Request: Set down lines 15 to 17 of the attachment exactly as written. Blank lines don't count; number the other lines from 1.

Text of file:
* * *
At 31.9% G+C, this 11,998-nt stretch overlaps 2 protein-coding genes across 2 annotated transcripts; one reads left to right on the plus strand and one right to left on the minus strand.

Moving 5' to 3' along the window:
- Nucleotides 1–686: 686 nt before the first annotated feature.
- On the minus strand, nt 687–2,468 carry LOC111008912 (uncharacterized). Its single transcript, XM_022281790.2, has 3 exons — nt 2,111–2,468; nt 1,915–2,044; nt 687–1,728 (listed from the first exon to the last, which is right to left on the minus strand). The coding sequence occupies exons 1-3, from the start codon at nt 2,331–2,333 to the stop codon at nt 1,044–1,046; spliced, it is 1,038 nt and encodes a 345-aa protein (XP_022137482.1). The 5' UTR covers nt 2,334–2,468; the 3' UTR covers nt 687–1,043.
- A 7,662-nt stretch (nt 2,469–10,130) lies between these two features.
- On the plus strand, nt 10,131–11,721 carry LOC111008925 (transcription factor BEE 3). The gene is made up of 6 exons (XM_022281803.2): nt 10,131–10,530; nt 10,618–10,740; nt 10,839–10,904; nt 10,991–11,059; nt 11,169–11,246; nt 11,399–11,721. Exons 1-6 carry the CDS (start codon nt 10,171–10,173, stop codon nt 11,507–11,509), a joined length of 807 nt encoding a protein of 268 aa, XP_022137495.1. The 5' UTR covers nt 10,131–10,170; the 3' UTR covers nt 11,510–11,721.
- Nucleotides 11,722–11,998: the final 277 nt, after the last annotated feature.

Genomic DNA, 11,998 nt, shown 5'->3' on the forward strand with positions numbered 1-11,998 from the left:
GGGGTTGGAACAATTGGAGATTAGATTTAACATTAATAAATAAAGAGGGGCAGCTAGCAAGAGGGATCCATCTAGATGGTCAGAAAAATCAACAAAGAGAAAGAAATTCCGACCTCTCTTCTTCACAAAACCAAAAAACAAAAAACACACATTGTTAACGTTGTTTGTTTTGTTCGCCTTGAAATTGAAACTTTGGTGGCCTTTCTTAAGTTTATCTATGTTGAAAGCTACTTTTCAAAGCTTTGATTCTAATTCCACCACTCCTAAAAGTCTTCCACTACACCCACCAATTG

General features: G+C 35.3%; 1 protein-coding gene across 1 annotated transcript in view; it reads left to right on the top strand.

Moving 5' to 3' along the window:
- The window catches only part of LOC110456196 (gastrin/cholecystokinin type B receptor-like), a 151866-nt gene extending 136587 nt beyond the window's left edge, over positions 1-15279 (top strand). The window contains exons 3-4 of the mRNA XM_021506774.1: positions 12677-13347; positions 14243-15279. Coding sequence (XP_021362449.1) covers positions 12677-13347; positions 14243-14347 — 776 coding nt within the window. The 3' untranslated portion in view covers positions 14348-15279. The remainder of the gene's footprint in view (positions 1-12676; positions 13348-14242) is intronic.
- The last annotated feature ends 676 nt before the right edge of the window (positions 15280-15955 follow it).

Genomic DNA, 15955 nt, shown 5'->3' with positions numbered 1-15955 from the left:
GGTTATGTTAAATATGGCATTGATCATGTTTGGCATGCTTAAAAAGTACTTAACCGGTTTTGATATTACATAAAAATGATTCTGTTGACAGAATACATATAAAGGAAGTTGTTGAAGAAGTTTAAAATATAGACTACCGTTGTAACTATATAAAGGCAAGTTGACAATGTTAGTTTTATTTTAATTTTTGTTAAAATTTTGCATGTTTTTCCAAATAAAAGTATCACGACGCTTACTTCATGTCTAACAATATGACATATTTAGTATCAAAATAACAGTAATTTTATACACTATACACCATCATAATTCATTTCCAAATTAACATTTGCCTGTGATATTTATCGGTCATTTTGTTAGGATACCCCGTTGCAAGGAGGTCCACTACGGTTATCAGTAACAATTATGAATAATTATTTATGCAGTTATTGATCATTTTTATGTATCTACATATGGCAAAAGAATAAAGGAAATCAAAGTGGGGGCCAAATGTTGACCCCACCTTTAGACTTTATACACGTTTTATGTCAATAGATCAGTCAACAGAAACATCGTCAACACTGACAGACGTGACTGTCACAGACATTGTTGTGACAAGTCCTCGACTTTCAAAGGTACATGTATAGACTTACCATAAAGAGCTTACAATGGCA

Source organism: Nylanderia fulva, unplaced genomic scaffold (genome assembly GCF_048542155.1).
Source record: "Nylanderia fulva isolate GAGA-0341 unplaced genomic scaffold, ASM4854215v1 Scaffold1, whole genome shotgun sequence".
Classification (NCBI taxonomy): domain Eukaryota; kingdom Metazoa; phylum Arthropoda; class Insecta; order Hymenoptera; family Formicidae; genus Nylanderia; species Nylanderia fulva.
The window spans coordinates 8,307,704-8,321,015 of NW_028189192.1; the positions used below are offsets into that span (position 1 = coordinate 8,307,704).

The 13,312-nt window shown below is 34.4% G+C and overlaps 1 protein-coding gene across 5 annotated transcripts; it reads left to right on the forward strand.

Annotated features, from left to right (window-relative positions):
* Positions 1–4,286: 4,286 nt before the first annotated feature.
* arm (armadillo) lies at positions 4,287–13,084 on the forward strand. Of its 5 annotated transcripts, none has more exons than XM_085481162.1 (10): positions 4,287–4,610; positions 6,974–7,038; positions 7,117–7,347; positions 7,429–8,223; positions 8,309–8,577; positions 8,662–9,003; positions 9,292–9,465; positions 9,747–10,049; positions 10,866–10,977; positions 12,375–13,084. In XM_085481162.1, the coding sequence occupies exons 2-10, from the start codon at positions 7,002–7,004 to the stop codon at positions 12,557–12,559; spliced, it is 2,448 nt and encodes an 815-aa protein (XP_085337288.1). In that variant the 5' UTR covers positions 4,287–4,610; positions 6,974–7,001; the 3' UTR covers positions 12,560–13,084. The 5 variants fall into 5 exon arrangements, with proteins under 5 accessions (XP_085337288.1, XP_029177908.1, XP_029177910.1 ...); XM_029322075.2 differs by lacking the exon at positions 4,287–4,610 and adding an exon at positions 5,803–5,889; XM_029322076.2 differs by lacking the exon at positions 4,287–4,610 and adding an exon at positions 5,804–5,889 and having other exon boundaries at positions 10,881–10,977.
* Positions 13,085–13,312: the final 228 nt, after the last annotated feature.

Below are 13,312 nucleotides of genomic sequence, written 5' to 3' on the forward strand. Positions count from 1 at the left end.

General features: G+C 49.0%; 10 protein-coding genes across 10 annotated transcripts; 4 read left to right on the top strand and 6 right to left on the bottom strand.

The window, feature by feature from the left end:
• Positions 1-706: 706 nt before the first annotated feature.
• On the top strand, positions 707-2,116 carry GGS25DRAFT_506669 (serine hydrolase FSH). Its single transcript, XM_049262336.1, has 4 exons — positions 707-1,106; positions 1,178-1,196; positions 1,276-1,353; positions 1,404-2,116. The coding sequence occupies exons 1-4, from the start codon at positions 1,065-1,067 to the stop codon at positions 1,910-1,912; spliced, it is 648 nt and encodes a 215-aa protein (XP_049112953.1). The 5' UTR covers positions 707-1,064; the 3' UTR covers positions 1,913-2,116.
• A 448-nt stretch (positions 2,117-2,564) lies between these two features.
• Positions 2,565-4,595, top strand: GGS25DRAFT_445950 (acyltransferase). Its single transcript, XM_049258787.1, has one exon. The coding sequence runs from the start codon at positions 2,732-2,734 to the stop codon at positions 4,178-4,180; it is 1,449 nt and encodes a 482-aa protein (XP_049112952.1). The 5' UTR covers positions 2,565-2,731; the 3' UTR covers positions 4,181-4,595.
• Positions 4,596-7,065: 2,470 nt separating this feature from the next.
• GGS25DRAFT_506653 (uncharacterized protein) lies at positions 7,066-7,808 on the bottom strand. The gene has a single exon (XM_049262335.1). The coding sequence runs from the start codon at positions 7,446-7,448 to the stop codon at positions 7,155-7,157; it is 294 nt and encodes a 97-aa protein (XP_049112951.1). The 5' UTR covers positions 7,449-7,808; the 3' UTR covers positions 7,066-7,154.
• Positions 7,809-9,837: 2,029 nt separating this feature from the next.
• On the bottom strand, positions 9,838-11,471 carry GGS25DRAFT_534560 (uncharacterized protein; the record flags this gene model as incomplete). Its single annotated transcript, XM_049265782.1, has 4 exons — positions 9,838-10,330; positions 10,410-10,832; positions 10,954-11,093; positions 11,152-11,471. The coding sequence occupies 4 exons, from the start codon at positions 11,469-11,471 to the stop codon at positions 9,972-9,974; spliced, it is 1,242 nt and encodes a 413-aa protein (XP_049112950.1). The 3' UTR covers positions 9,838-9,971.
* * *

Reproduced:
GGTTATGTTAAATATGGCATTGATCATGTTTGGCATGCTTAAAAAGTACTTAACCGGTTTTGATATTACATAAAAATGATTCTGTTGACAGAATACATATAAAGGAAGTTGTTGAAGAAGTTTAAAATATAGACTACCGTTGTAACTATATAAAGGCAAGTTGACAATGTTAGTTTTATTTTAATTTTTGTTAAAATTTTGCATGTTTTTCCAAATAAAAGTATCACGACGCTTACTTCATGTCTAACAATATGACATATTTAGTATCAAAATAACAGTAATTTTATACACTATACACCATCATAATTCATTTCCAAATTAACATTTGCCTGTGATATTTATCGGTCATTTTGTTAGGATACCCCGTTGCAAGGAGGTCCACTACGGTTATCAGTAACAATTATGAATAATTATTTATGCAGTTATTGATCATTTTTATGTATCTACATATGGCAAAAGAATAAAGGAAATCAAAGTGGGGGCCAAATGTTGACCCCACCTTTAGACTTTATACACGTTTTATGTCAATAGATCAGTCAACAGAAACATCGTCAACACTGACAGACGTGACTGTCACAGACATTGTTGTGACAAGTCCTCGACTTTCAAAGGTACATGTATAGACTTACCATAAAGAGCTTACAATGGCA

Source organism: Nylanderia fulva, unplaced genomic scaffold (genome assembly GCF_048542155.1).
Source record: "Nylanderia fulva isolate GAGA-0341 unplaced genomic scaffold, ASM4854215v1 Scaffold1, whole genome shotgun sequence".